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March 16 • Holy Higher Power!

Day 616

My fear of limiting how God manifests himself (including to addicts) gives me pause in describing my Higher Power. As a life-long Christian, I am deeply steeped in the belief that God (my Higher Power) is a personal personality that somehow manages to know His children in this world. I believe He has touched me and nudged me, even during my darkest days of addiction. The fact that I'm alive suggests it was especially during those days that His hand cared for me. We could go on to debate the various roles of the Father, the Son, and the Holy Spirit in this equation, but for the sake of this context, I'll stick with referring to Him as God.

My God.

The older I get, the less likely I am to require other people to agree with my version of God in order to believe that they are in touch with the divine. In fact, as broad a definition as I give to God, I'm beginning to think that I think in much too small of terms to catch His essence and what He can do, and wants to do, for people like me.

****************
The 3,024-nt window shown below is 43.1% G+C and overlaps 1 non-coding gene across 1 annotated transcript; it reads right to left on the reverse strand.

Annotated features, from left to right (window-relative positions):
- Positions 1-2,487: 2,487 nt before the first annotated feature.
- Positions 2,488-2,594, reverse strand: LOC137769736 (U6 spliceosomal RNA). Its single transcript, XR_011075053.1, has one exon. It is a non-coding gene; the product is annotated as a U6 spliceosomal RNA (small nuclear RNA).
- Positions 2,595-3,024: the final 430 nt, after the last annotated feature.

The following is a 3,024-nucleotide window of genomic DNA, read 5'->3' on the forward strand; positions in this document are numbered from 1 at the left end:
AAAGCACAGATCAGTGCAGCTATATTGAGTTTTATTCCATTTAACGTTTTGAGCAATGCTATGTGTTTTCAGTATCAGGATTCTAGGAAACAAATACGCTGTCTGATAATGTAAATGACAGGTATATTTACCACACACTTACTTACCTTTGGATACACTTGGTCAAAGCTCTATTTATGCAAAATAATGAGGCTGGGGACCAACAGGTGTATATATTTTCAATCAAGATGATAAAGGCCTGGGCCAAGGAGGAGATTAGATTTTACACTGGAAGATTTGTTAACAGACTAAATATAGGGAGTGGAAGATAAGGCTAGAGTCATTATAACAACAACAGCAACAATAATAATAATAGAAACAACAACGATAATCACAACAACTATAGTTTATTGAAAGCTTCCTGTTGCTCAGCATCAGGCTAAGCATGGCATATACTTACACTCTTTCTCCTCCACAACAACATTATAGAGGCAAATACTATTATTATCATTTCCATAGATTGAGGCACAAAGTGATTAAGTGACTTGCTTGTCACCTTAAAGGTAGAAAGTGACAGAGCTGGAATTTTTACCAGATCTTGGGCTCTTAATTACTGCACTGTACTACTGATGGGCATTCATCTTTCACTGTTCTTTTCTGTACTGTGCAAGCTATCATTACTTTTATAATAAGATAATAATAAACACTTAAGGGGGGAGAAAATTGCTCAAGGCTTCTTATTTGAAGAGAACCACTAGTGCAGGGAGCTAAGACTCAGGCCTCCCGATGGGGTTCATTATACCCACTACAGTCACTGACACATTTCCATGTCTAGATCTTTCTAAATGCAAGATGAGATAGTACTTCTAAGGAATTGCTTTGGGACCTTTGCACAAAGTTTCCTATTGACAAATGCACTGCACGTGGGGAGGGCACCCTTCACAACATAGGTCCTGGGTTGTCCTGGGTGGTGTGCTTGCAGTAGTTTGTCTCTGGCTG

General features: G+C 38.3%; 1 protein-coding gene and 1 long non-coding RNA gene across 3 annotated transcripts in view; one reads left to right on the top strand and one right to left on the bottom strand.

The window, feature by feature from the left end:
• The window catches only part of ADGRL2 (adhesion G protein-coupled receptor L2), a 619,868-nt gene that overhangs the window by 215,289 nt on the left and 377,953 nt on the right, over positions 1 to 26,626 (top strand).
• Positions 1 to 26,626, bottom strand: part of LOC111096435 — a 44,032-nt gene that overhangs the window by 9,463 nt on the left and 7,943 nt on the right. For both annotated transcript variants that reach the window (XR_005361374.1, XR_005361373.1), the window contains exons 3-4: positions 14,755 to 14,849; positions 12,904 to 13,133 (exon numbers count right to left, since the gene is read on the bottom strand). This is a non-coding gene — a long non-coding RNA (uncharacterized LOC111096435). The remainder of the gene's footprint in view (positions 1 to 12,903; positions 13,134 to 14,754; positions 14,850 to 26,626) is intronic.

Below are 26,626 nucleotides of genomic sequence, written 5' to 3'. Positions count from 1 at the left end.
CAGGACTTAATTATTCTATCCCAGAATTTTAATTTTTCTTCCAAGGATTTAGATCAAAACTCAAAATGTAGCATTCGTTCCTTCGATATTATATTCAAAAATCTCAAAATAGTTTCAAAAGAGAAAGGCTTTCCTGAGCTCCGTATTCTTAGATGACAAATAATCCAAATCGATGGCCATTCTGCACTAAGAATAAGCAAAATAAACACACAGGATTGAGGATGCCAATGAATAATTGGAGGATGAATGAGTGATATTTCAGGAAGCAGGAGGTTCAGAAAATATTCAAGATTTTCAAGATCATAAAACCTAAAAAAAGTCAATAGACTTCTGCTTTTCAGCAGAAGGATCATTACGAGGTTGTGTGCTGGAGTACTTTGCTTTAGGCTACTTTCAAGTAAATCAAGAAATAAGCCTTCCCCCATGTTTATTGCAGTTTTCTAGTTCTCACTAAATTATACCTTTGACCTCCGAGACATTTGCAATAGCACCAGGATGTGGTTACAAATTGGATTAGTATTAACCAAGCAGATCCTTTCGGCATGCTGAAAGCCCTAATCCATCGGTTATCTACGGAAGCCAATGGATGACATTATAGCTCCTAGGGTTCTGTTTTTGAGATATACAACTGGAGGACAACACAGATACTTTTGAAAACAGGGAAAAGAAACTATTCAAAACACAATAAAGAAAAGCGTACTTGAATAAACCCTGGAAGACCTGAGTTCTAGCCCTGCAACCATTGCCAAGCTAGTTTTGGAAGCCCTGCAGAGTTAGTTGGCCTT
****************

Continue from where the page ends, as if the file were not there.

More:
I read a book last year that brings God, or perhaps god with a little 'g,' into the lives of atheists. That bothered me a lot at first, but my resistance waned as I listened to the voices of my fellow addicts talk about how their Higher Powers guide them. I'm convinced that some of them are simply in rebellion against some paternal version of the Almighty. I'm also convinced that some of them are in touch with an aspect of my God that I have not yet found.

I am also convinced that neither of these possibilities is a description of how broken people reach God; it's about how God reaches we broken people.

Last I checked, we are all broken people. Thank you, God, for finding us where we are and caring for our lives. And thank you for responding to the many voices that may only know you as their "Higher Power."




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